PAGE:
I waded through the stream and realized that it wasn’t a bird at all – it was the most brilliantly patterned bat I had ever seen. This was none other than Welwitsch’s myotis (Myotis welwitschii), one of the most beautiful bats in Africa and a species that I’d dreamt about seeing alive. I splashed over to the bat and carefully removed it from the net. It was a new record for the park, the first M. welwitschii ever found in Gorongosa. And had I not taken my little swim and had a moment of panic about a sodden piece of expensive equipment (which was fine, in the end), I would never have leapt up in panic and noticed that tiny hidden corner of the net. In all likelihood the bat would have chewed or wiggled its way out and flitted like a whisper of smoke into the black night. I would never have known it was there at all.

Welwitsch's myotis (Myotis welwitschii).

Welwitsch's myotis (Myotis welwitschii).

Another night, having had little luck, I decided to try something new. There was a road that passed through wooded grassland, and it looked like a great flyway. I wanted to span a gap between two trees that flanked the road, so I decided to stack two nets. As I opened the nets, I realized that my poles were bending inward at the top and causing the top net to sag. I tightened the guy lines to coerce the poles into standing upright. No luck. I tightened them some more. And a little bit more. And a little… crack! One of my fiberglass poles snapped right at the guy line, bringing the whole assembly to the ground.

It was my last pole. Desperate, I taped its ragged ends together and haphazardly propped the net back up. I had no tension, and the bottom net was laying half on the ground, but it would have to do.  When I checked the net half an hour later, my hopes dragging almost as much as that bottom net, I found a long-eared figure flapping on the ground, caught in the part of the net that had been laying on the dirt. It was a large-eared whispering bat (Nycteris macrotis), another new species for the park. Whispering bats are known to land on surfaces to scoop up prey, so maybe there had been a particularly enticing insect trapped among the fallen folds. It was sloppy mistnetting, alright, but I haven’t seen another N. macrotis since.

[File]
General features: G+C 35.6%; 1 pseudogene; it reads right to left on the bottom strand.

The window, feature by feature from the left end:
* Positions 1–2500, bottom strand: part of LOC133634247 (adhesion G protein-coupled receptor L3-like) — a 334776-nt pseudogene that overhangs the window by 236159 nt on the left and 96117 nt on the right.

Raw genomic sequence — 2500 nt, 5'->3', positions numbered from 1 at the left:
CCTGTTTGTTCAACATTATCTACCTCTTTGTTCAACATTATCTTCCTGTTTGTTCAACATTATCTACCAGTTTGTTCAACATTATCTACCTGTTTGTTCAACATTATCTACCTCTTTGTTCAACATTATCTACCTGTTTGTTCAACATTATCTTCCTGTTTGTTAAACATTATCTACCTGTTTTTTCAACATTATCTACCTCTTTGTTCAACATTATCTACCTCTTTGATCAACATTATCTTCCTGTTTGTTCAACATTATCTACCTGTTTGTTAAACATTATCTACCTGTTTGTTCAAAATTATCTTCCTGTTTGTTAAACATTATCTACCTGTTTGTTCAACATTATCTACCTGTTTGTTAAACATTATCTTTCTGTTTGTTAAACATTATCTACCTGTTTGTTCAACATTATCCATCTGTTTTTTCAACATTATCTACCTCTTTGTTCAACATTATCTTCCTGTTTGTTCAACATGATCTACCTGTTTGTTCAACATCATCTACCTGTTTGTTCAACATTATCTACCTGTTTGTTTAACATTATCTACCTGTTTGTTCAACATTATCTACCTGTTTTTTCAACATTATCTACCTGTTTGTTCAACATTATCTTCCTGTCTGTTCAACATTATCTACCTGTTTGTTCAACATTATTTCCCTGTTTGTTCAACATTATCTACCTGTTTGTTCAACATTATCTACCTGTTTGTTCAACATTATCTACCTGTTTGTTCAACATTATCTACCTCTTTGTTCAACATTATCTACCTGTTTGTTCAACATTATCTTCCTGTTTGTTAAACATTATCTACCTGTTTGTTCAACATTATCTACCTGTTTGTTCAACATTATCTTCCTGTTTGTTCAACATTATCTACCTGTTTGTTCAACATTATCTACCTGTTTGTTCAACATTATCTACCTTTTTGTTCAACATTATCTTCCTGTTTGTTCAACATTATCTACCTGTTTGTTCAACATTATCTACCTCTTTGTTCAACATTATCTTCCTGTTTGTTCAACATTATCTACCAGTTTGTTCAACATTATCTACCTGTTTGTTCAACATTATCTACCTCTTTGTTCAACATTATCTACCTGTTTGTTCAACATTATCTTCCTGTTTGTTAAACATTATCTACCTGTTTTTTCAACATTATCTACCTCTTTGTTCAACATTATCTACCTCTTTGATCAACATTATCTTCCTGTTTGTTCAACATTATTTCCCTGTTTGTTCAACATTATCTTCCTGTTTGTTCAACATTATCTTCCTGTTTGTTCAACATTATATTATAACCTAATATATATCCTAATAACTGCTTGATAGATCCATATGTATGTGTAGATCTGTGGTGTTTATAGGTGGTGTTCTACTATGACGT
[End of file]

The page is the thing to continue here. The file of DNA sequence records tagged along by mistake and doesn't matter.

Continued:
Large-eared whispering bat (Nycteris macrotis).

Large-eared whispering bat (Nycteris macrotis).

The final night of the survey, exhausted, my equipment beaten and abused by harsh weather and confused technicians, I set up my last two, barely useable nets, both of them sagging against broken trammel lines and feathering at the edges of gaping holes. It was quiet. A few hours after dark, feeling resigned, I decided to take the nets down. I dismantled the first and trekked up the road to the second. As I shone my spotlight on the net, I saw a perfect bat silhouette, stretched out like the quintessential black bat stickers they sell on Halloween. My mind skipped a beat – that’s not normally how a bat in a net looks. Suddenly I made sense of it – a small bat had tried to fly through a hole in the net. But the tiny claws on its wings had hooked onto the feathering edges of the hole, tenuously trapping the creature in place. One flap of his wings, I knew, and he’d be gone. I held my breath, crept up as quickly as I could, and grabbed it gently. The net slipped right off his wings before I’d even touched the threads. With its large ears and mousy face, the bat was instantly recognizable. A Botswanan long-eared bat (Laephotis botswanae). It was the first record for the park, and only the second L. botswanae ever recorded in the entire country of Mozambique. An exceedingly rare find, all because of a hole in the net and an overambitious bat.

His mistake, or mine? I’m not sure, but as a scientist, I’ve come to be grateful for the occasional error.

Laeophotis botswanae, the Botswanan long-eared bat.